Primus EtaExpress ReviewFebruary 1, 2013
- As fuel-efficient as MSR Reactor – 9 liters boiled from 4 oz. of fuel
- Boil time: averaged 3:19 over ten boils
- Compact & Versatile: can be used with alternative brand pots
- Price: great performance for well under cost of competitive systems
- Field-repairable: jet can be cleaned if needed
- Windscreen makes for clunky piezo ignition
- Not as fuel-efficient as JetBoil SOL TI
- Slower average boil than MSR Reactor
- Wind performance less efficient as MSR Reactor, Jetboil SOL TI
- Lid too small to function as practical plate or pan; requires stuff sack to stay in place when packed
The Primus EtaExpress distinguishes itself on value. It costs about half the price of the MSR Reactor, but still delivers very good performance. It's performance in wind and it's boil times are slighly below those of the MSR Reactor and Jetboil SOL Ti, and the overall quality is a bit lower, but the amazingly low price boosted its overall score substantially.
The Primus EtaExpress has a heat-exchanger pot with strong, folding handles coated in rubber and a lid that doesn’t work well as fry pan or plate, despite the box labeling. It’s too small for those who aren’t ultra-lighters. Plus, it will not stay attached to the pot when packed unless the included stuff sack is used, so plan on bringing the mesh bag.
The pot rests on connected supports that slide into place around the burner. There is no physical lock between the pot and stove, making removal simple. The SOL TI, which has a locking attachment design and no extended handles, can be dangerous to disconnect after boiling. However, the SOL TI’s secure connection is beneficial when cooking in a well-ventilated tent with its proprietary hanging kit, provided you’re comfortable scrambling around a cramped space with pot of scalding doom dangling above you.
Unlike the MSR Reactor and SOL TI, the Primus EtaExpress has a jet that can be cleaned in the field by unscrewing the valve from the mixer tube. Canister stoves rarely clog but occasional stove maintenance is a good thing.
A metal trigger attached to the tube sparks the piezoelectric igniter. This unique design adds some durability because of its quarter-inch steel housing along the tube, but becomes ergonomically clumsy when behind the windscreen. It feels more solid than the plastic push button found on the Jetboil SOL TI. The Reactor lights via lighter or match.
Minus a fuel canister, the EtaExpress will add just over a pound to your pack. At 1 lb 3 oz., it’s just lighter than the MSR Reactor and heavier than the Jetboil SOL, which tipped my digital scale at 1 lb 8 oz. and 12.3 oz., respectively.
The EtaExpress is certainly well made. This is important because manufacturers are consistently aiming to be lighter and more compact with tall, narrow pots. At some point in this quest, general durability will suffer. The pot handles are firm and an additional ring of aluminum along the bottom strengthens the heat exchanger fins. The lid, though small, won’t warp under foot, as my 165 lbs attested to. I kicked over the pot, rolled it in gravel and packed it tightly, finding no problems or stress points.
The Jetboil SOL TI fails tremendously in this department. Its heat exchanger fins disintegrated when it was kicked over while lit, I assume because the pot wouldn’t separate from the burner. The plastic stove housing also melted, as did the paper-thin neoprene pot wrap. Furthermore, the plastic bowl/stove base cracked. MSR Reactor showed no unusual wear when subjected to the same stress tests.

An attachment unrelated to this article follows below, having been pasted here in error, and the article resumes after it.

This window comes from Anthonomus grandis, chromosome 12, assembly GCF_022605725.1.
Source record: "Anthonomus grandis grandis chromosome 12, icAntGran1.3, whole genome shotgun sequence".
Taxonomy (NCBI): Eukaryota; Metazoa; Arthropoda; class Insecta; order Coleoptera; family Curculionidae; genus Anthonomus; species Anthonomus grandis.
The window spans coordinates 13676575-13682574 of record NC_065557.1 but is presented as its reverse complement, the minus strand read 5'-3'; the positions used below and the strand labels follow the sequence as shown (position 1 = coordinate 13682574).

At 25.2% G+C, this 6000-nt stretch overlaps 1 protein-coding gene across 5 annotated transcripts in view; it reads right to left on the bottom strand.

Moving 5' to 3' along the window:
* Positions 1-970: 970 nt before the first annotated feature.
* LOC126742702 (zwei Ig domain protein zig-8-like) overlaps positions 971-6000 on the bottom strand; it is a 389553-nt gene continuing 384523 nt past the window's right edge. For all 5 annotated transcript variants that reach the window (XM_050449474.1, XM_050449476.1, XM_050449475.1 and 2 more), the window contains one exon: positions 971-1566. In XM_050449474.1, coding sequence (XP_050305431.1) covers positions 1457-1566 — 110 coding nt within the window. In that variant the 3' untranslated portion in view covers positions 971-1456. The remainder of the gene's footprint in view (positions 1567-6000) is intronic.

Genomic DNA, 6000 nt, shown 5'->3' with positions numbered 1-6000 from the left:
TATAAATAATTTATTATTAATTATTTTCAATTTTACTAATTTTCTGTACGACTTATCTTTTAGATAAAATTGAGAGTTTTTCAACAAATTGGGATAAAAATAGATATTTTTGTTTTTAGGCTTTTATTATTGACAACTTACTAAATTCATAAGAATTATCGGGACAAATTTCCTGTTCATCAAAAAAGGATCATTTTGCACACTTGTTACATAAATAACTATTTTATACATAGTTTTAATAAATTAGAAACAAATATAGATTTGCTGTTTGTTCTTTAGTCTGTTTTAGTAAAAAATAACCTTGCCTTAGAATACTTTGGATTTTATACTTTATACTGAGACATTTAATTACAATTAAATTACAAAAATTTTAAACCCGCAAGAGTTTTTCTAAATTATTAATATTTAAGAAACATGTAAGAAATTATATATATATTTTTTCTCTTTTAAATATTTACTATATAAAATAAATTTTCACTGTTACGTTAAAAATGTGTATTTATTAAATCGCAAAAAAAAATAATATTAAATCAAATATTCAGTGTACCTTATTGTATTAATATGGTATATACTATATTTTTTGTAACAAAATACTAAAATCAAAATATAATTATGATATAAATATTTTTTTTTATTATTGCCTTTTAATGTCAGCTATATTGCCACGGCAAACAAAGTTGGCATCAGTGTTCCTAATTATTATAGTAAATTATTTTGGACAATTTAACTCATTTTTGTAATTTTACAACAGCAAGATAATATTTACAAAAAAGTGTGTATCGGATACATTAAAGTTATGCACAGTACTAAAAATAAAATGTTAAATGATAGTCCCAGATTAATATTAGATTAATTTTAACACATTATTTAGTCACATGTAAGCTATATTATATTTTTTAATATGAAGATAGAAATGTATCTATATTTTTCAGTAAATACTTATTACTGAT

I boiled .75 liters of water ten times in calm, sunny conditions. The EtaExpress averaged 3:19, making it a bit slower than the 2:53 averaged in the same test by the MSR Reactor. The Jetboil SOL TI averaged 3:12.
All of those times are excellent, and are essentially equivalent (there is only a 27 second difference in the performance of the fastest stove and slowest stove in our test.) To boil water any faster would be of questionable usefulness in the backcountry, and would require huge losses in fuel burning efficiency—meaning you’d have to simply carry in more fuel.
Wind is a large contributor to canister-stove performance. When subjected to a steady breeze between 10-18 mph and occasional gusts above 20 mph, the EtaExpress averaged a boil time of 4:14 over three boils of .75 liters of water. (The Jetboil SOL TI did 3:30 under the same conditions while the Reactor boiled at an average of 3:08.) That’s a significant drop in performance, but not a dramatic one.
The best stoves burn as little fuel per liter as possible, while still producing acceptably fast boil times. The EtaExpress boiled 9 liters of water from 4 oz. of fuel, making it as efficient as MSR’s Reactor, despite the Reactor’s built-in regulator. (With a regulator, the boiling times were consistent near the end of the canister life, but this doesn’t affect efficiency). By comparison, the Jetboil SOL Ti—the most efficient stove in our test—boiled 12 liters on the same amount of gas. It also has a pressure regulator.
The EtaExpress is designed to accommodate any kind of pot, not just the one that comes with the stove. Unlike most system stoves that require an adaptor to use a non-native pot, limiting versatility, the EtaExpress allows you to snap on the windscreen and use any other type of cookware you have in your pack. Without the Primus heat exchanger pot, you won’t get the same efficiency, but at least you didn’t buy a stove that can only be used with other members of its family.